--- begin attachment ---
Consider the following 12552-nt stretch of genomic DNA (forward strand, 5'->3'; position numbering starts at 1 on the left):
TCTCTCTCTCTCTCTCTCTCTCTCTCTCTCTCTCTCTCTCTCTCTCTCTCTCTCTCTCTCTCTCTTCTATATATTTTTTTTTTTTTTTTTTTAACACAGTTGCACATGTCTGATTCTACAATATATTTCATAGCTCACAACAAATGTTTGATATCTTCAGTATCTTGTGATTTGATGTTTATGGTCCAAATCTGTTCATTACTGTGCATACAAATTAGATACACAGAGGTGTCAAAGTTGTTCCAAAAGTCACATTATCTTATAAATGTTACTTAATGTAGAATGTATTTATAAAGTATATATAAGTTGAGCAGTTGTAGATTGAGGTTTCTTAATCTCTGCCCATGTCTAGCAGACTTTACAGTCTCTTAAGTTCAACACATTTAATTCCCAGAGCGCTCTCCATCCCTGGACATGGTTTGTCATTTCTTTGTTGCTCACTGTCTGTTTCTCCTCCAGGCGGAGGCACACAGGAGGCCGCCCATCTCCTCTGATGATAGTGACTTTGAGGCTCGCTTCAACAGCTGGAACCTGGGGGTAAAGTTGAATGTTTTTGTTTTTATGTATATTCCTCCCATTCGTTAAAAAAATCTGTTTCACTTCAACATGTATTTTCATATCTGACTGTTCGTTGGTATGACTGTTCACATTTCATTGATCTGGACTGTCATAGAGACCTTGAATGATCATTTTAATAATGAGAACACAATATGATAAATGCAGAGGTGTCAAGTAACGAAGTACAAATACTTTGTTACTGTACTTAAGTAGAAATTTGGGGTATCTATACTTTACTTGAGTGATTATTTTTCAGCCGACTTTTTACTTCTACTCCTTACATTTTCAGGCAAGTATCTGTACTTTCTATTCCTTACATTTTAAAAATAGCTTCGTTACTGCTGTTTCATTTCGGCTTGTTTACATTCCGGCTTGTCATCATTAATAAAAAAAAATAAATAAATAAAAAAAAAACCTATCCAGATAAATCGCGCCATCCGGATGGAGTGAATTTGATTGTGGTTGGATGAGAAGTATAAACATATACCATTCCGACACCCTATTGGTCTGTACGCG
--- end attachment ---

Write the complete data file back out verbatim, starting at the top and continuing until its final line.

Consider the following 12552-nt stretch of genomic DNA (forward strand, 5'->3'; position numbering starts at 1 on the left):
TCTCTCTCTCTCTCTCTCTCTCTCTCTCTCTCTCTCTCTCTCTCTCTCTCTCTCTCTCTCTCTCTTCTATATATTTTTTTTTTTTTTTTTTTAACACAGTTGCACATGTCTGATTCTACAATATATTTCATAGCTCACAACAAATGTTTGATATCTTCAGTATCTTGTGATTTGATGTTTATGGTCCAAATCTGTTCATTACTGTGCATACAAATTAGATACACAGAGGTGTCAAAGTTGTTCCAAAAGTCACATTATCTTATAAATGTTACTTAATGTAGAATGTATTTATAAAGTATATATAAGTTGAGCAGTTGTAGATTGAGGTTTCTTAATCTCTGCCCATGTCTAGCAGACTTTACAGTCTCTTAAGTTCAACACATTTAATTCCCAGAGCGCTCTCCATCCCTGGACATGGTTTGTCATTTCTTTGTTGCTCACTGTCTGTTTCTCCTCCAGGCGGAGGCACACAGGAGGCCGCCCATCTCCTCTGATGATAGTGACTTTGAGGCTCGCTTCAACAGCTGGAACCTGGGGGTAAAGTTGAATGTTTTTGTTTTTATGTATATTCCTCCCATTCGTTAAAAAAATCTGTTTCACTTCAACATGTATTTTCATATCTGACTGTTCGTTGGTATGACTGTTCACATTTCATTGATCTGGACTGTCATAGAGACCTTGAATGATCATTTTAATAATGAGAACACAATATGATAAATGCAGAGGTGTCAAGTAACGAAGTACAAATACTTTGTTACTGTACTTAAGTAGAAATTTGGGGTATCTATACTTTACTTGAGTGATTATTTTTCAGCCGACTTTTTACTTCTACTCCTTACATTTTCAGGCAAGTATCTGTACTTTCTATTCCTTACATTTTAAAAATAGCTTCGTTACTGCTGTTTCATTTCGGCTTGTTTACATTCCGGCTTGTCATCATTAATAAAAAAAAATAAATAAATAAAAAAAAAACCTATCCAGATAAATCGCGCCATCCGGATGGAGTGAATTTGATTGTGGTTGGATGAGAAGTATAAACATATACCATTCCGACACCCTATTGGTCTGTACGCG